Other studies led to findings that suggested acupuncture has multiple and varied mechanisms of action. An often-cited study in 1977 by Mayer demonstrated that acupuncture had little analgesic effect when administered in the presence of naloxone, a drug used as an antagonist to opiods, including endogenous opiod peptides such as endorphins. In that research and many replicated studies, naloxone was shown to block the analgesic effect of acupuncture needling.6
Prior to the recognition that naloxone inhibited acupuncture analgesia in the central nervous system, Chiang, et al., reported in 1973 that local anesthetic could block the acupuncture effect.7 These studies indicated that the action of acupuncture depended upon a functioning neurological pathway, and that local and central nervous system functions were involved with the clinical benefit of acupuncture.
From a clinical perspective, these various research studies confirm that acupuncture's effect on pain is dependent upon neurological pathways. The research also suggests that a clearer understanding of the specifics of acupuncture stimulation would be helpful in obtaining improved outcomes. For example, is it possible that focusing on a method of acupuncture that primarily stimulates the central nervous system would produce more profound or longer-lasting benefits for the patient?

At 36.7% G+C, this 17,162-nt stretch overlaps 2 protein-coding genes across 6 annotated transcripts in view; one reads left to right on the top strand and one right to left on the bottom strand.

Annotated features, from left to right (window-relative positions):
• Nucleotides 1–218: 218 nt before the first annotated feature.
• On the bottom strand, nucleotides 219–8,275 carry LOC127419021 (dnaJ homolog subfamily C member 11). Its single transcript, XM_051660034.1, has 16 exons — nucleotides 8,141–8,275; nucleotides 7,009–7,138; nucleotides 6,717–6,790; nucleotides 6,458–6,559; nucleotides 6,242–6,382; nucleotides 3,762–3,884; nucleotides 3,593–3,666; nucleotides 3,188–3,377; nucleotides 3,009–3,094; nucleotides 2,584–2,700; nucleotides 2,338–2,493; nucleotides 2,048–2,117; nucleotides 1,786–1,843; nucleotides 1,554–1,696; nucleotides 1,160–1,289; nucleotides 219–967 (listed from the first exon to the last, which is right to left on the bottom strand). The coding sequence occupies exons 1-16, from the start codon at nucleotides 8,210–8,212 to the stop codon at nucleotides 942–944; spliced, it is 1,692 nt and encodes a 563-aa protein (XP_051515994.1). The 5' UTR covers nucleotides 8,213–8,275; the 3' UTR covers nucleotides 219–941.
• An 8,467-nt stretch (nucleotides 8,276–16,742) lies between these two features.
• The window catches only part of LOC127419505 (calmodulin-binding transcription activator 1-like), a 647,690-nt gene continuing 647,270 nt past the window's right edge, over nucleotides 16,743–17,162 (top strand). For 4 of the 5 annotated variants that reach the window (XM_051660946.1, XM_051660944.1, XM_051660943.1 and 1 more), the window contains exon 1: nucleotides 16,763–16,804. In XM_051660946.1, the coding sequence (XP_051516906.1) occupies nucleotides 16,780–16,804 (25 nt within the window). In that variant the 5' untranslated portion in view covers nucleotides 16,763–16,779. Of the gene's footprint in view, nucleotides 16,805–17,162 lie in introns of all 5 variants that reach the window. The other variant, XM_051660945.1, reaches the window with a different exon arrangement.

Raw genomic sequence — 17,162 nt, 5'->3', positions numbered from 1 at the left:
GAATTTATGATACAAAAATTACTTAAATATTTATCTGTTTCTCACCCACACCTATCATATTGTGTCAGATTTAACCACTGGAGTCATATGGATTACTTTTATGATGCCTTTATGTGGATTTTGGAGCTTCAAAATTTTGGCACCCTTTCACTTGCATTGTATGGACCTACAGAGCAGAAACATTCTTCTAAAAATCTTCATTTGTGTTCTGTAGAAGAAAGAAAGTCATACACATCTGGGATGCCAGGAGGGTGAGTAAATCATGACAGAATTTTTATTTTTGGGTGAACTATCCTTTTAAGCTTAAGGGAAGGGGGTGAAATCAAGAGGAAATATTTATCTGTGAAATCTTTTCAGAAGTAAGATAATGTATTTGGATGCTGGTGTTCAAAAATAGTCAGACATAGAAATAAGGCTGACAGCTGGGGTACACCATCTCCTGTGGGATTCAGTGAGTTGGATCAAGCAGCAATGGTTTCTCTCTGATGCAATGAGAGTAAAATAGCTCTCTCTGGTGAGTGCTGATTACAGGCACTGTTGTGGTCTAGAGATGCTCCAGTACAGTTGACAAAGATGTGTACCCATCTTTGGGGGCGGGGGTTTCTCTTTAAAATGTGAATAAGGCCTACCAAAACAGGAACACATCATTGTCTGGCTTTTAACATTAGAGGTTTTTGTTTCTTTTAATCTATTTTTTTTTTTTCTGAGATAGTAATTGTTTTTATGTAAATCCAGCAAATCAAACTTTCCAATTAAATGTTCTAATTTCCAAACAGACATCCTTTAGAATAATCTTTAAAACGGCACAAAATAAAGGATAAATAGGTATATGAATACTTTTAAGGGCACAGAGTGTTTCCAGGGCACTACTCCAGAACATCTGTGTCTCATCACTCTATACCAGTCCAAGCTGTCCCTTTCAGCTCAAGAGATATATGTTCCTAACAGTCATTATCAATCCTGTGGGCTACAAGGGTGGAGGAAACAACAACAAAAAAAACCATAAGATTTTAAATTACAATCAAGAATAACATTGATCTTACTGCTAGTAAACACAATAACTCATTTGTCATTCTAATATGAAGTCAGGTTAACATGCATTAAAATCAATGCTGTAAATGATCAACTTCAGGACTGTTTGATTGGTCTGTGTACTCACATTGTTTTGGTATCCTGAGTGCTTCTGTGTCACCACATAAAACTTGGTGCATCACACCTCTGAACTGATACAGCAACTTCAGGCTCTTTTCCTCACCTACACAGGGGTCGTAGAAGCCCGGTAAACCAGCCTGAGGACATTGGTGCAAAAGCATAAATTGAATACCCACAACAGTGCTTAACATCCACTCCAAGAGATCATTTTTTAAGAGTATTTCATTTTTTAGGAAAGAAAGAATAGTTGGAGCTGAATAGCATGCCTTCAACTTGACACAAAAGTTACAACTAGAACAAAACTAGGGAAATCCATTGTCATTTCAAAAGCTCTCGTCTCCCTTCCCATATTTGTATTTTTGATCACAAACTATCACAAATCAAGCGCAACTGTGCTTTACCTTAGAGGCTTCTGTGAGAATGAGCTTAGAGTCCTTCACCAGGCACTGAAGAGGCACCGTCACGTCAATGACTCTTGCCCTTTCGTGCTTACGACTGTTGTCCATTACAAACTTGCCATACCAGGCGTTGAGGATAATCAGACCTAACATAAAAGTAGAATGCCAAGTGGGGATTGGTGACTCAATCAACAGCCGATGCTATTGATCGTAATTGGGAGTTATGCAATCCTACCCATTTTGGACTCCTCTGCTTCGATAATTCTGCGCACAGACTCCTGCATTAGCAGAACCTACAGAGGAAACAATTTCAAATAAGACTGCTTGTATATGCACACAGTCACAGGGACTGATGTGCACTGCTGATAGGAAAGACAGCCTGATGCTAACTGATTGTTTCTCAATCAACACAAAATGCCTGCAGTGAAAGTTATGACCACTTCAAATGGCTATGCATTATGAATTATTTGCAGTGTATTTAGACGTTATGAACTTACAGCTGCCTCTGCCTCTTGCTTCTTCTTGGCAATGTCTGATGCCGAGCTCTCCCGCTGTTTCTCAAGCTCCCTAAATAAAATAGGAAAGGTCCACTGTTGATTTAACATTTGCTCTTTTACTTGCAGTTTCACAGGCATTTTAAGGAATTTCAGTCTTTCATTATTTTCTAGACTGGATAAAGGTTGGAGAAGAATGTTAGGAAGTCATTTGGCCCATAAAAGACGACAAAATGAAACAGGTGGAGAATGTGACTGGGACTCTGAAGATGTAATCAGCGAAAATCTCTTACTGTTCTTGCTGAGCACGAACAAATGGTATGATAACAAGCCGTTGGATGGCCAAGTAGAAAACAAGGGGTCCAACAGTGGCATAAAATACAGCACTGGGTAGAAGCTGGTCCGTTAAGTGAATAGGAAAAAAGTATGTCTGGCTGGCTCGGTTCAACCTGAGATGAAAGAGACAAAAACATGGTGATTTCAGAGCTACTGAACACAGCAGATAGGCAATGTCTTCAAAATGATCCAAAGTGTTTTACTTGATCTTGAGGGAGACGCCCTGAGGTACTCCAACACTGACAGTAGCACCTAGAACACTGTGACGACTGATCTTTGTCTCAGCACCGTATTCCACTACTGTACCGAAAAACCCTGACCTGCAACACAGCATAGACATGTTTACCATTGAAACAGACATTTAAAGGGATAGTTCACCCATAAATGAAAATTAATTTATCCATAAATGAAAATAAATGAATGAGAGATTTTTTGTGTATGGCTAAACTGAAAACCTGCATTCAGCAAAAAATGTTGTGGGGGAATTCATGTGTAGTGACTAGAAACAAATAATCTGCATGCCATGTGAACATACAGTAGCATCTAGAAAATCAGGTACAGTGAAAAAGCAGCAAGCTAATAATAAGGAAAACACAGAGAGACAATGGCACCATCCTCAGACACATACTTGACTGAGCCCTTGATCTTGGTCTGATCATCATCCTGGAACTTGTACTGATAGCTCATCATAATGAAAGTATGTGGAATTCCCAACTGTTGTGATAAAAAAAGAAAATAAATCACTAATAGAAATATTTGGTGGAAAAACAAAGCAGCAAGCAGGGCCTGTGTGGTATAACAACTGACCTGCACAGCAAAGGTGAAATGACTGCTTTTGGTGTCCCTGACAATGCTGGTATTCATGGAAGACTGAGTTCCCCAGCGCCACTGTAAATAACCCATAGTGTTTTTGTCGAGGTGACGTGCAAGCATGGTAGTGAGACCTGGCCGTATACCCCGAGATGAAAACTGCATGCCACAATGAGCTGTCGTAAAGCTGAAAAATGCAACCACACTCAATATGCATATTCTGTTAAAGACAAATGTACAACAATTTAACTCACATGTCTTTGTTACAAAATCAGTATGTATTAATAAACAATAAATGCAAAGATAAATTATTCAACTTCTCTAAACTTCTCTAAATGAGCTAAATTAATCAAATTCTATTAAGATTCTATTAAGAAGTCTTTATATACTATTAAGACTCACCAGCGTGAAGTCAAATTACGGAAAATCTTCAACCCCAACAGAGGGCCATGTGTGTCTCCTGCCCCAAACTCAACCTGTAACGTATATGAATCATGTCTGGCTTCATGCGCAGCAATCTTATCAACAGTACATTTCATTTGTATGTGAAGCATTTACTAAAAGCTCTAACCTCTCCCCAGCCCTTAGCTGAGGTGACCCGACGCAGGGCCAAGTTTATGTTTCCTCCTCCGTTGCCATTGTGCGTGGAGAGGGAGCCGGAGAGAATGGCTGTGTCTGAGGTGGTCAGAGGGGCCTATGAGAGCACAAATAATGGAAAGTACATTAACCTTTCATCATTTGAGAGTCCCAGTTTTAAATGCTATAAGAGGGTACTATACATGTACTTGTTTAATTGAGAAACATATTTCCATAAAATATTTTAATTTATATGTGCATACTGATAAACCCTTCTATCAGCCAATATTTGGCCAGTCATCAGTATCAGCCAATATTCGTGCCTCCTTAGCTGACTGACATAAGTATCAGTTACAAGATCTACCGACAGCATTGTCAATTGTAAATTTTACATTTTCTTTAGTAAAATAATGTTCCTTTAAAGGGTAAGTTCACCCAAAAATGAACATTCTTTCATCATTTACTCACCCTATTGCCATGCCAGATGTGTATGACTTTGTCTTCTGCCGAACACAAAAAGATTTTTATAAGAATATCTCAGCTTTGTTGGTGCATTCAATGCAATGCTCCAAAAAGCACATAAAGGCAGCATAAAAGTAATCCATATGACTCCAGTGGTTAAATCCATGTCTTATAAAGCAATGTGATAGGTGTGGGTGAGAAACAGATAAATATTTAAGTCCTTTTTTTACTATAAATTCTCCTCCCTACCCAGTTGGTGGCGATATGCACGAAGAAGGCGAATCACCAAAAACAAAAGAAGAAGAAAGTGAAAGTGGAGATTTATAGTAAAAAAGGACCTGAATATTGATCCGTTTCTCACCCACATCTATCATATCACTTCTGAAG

- Travell and Simons. Myofascial Pain and Dysfunction: The Trigger Point Manual. Williams and Wilkins, 1983.
- Melzack R, Wall PD. Pain mechanisms: a new theory. Science, 1965 Nov 19;150(3699):971-9.
- Melzack R, Stillwell DM, Fox EJ. Trigger points and acupuncture points for pain: correlations and implications. Pain, 1977 Feb;3(1):3-23.